9 Traditional Foods & Drinks to Try in Brazil
Brazil has it all--vibrant culture, amazing nightlife, gorgeous coastlines, and tasty foods and drinks. You will leave this sensational country with your mind, body, and spirit full. Here are 9 Brazilian foods and drinks to try while in Brazil.
Small disclaimer: food with an asterisk next to it indicates that I wasn't able to try it during my recent trip, but that it was highly recommended by locals!
Barbecue at a Rodizio Churrascaria
If you're a meat-eater, Churrascaria (barbecue) in Brazil is a must. A rodizio is a Brazilian restaurant with an all-you-can-eat style service. You pay a fixed price, and servers bring samples of food to you several times throughout the meal, until you signal you are about to pop and can't eat anymore. In a rodizio churrascaria, waiters come to your table with different cuts of meat on skewers, which they cut off for you at the table. You can expect to eat a variety of local cuts of beef, pork, chicken, and occasionally exotic meats.
Servers also bring around palate cleansers between courses. My favorite was the grilled-pineapple with cinnamon. I love both pineapple and cinnamon and couldn't believe this was my first time tasting the two together. The side dishes to accompany your meat are self-serve and set up buffet style. The best part was that this meal cost us $16.69! This type of experience in the U.S. would easily be 3x that amount.
Acarajé is one of the most iconic foods of traditional Brazil cuisine, especially popular in Salvador da Bahia. In addition to being a street food, acarajé is also used as a religious offering to the gods in the Candomblé religion. It is a black-eyed pea fritter deep-fried in palm oil and stuffed with shrimp, peppers, and tomatoes. It has a bold distinctive flavor.
The açaí berry is a super fruit from the Amazon praised for its many health benefits and delicious taste and can be found practically everywhere in Brazil. Açaí was traditionally eaten by indigenous tribes for energy. Açaí bowls look very similar to ice cream and you can add different fruit and granola toppings to it. Strawberries were my go-to topping for my açaí bowls.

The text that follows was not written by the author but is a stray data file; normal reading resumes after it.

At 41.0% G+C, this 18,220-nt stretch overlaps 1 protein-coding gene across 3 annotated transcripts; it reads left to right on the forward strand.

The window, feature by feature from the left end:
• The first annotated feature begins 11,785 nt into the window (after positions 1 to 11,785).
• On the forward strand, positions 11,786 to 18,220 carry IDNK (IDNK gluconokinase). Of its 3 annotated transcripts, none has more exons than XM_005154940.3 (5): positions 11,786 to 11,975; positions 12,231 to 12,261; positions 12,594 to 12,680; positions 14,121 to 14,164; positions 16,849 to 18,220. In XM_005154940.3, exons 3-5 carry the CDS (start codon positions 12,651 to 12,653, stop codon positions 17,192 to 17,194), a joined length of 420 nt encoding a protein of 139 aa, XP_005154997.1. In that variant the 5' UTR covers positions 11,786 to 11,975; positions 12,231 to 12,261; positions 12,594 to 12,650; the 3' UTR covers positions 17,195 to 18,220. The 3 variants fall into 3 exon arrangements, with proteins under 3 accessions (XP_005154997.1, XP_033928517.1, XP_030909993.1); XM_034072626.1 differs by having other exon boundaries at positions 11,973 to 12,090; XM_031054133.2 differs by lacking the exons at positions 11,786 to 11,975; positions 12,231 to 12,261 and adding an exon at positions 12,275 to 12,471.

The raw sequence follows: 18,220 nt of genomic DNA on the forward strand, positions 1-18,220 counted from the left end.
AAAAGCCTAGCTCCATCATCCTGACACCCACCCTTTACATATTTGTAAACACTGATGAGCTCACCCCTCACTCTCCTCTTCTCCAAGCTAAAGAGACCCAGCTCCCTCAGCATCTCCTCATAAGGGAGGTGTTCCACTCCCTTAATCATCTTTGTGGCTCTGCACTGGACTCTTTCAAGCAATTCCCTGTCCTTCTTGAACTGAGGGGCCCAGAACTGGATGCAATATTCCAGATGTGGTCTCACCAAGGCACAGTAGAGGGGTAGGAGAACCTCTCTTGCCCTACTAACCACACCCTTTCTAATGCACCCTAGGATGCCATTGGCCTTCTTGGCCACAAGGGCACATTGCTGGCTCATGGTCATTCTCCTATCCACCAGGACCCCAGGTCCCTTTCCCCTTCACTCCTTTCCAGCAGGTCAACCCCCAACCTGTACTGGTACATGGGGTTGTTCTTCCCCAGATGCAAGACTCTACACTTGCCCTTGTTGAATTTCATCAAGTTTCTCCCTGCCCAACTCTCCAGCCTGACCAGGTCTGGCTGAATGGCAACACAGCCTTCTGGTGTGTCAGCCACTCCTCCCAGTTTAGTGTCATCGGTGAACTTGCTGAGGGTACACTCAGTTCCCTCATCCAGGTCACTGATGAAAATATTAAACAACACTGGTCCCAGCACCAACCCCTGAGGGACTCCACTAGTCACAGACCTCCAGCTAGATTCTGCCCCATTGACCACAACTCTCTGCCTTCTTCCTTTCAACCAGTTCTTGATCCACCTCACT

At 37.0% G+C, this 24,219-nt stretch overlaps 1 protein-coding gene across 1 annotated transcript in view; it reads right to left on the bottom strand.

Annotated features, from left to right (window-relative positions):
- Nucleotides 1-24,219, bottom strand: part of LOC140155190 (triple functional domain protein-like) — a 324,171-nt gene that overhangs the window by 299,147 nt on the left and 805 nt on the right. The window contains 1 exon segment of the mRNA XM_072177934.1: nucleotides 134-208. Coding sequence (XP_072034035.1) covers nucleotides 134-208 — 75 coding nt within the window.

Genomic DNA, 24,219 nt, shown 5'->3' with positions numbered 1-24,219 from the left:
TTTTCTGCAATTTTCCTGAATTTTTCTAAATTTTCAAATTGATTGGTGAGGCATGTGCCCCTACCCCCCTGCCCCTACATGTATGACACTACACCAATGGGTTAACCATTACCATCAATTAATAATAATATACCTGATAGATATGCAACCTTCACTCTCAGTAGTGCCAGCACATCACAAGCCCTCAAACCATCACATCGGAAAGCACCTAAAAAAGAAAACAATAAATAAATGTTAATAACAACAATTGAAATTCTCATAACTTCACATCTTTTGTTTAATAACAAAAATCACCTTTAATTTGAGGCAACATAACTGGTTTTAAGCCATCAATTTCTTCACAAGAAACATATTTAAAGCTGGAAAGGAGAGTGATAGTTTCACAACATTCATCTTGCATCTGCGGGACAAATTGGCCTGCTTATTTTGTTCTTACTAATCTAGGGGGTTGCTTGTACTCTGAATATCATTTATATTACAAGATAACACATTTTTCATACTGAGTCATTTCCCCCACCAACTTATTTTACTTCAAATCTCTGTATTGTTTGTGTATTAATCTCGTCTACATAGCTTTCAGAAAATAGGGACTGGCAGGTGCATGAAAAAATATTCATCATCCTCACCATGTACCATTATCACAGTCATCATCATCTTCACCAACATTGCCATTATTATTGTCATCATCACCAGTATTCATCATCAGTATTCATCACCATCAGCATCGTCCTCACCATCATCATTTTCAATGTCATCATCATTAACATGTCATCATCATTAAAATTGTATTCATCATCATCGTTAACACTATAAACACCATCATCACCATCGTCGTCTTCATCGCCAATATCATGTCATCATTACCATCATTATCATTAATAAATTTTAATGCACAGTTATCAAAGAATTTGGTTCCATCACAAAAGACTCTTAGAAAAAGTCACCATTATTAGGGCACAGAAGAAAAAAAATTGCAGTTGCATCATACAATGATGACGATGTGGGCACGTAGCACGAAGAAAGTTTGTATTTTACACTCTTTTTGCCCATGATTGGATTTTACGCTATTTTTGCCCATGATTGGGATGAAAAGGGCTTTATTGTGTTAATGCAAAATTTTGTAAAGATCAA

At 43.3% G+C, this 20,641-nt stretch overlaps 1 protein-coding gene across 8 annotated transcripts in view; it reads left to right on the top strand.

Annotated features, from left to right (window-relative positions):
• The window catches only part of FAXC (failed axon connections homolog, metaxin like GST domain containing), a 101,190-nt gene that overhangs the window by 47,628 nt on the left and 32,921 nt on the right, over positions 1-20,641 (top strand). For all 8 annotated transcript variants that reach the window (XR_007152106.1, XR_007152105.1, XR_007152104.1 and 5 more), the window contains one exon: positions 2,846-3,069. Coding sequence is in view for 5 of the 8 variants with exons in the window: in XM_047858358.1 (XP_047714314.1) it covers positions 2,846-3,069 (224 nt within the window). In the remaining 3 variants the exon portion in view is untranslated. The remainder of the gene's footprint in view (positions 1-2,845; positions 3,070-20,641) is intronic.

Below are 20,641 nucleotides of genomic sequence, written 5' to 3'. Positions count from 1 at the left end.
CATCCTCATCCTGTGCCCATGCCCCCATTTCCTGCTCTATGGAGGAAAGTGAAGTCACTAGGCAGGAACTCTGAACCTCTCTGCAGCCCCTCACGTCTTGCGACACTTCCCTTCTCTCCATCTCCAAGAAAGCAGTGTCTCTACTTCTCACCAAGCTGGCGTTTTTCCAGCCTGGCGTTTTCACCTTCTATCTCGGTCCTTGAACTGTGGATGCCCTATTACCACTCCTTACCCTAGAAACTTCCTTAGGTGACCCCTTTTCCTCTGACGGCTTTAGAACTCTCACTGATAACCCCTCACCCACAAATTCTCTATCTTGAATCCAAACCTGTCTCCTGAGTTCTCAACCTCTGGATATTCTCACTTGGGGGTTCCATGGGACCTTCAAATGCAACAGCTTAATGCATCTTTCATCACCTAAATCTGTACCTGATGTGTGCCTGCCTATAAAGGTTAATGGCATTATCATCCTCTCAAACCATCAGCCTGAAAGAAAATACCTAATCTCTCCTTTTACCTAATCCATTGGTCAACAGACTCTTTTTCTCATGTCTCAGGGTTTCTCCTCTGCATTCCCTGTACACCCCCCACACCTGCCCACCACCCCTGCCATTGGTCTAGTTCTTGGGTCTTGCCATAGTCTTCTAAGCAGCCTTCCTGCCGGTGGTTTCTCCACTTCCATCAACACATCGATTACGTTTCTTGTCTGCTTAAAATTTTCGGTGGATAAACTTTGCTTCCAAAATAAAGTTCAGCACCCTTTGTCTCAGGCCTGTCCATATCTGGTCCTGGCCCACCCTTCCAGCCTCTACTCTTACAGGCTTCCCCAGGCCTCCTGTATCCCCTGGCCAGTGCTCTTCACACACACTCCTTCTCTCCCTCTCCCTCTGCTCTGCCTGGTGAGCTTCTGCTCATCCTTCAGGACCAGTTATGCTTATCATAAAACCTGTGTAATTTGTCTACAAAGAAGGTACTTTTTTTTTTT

Feijoada is a hearty black bean stew with beef and pork. Traditional feijoada usually has inexpensive cuts of meat, such as beef tongue and pig's ears, feet, and tails. The stew is served with rice, sautéed collard greens, and orange slices and covered with toasted cassava flour. You can find this at most food places in Brazil. Saturday is known as the day of feijoada. More than a meal, it's time to fellowship with family and friends.
The brigadeiro is the national truffle of Brazil. It is made from condensed milk, cocoa powder, and butter. Traditionally, the truffle is layered to perfection with chocolate sprinkles. However, as the treat became trendy, different kinds of brigadeiro were created with flavors like lime, passion fruit, pistachio, white chocolate, and Nutella. The original and specialty flavors can be found at brigadeiro shops throughout Brazil. Brigadeiro is a birthday party essential in Brazilian households.
Moqueca is a fish stew that has diced tomatoes, onions, garlic, and coriander ,served in a piping hot clay pot. Moqueca has roots in both Bahia (Northeast Brazil) and Espirito Santo (Southeast of Brazil), resulting in two tasty variations--moqueca bahiana and moqueca capixaba. The Baianos version is heavier, as its made with dendê (palm oil), peppers, and coconut milk.. The Capixabas include urucum (annatto seeds), which produce a natural red food coloring.
Created in the 1500s, cachaça is hard liquor produced from fermented sugarcane juice. There are thousands of variations of cachaça, all golden and aged in wood barrels. They are typically sipped as a shot. One of the local friends we made took us to Casa da Cachaça aka Bar Cachaça, located in the heart of the Lapa neighborhood in Rio. It's a tiny basic bar, but it's popular among the locals because it has over 100 brands of cachaça.
The caipirinha is Brazil's national cocktail, featuring cachaça, sugar, and lime. While you can buy caipirinhas practically everywhere in Brazil, I found that the best and cheapest ($1.50-$3) caipirinha were on the streets of the Lapa neighborhood. My favorite was the passionfruit caipirinha.
It was extremely hot when we visited Brazil in December and we did a lot of walking around. Between the restaurants and street vendors, it was nice to have an abundance of fresh juice options to keep us hydrated and energized. My favorite was the coconut lime juice.
The comforting and vibrant nature of food and drink in Brazil is a reflection of its rich culture. Do you love Brazilian cuisine? What's your favorite dish?
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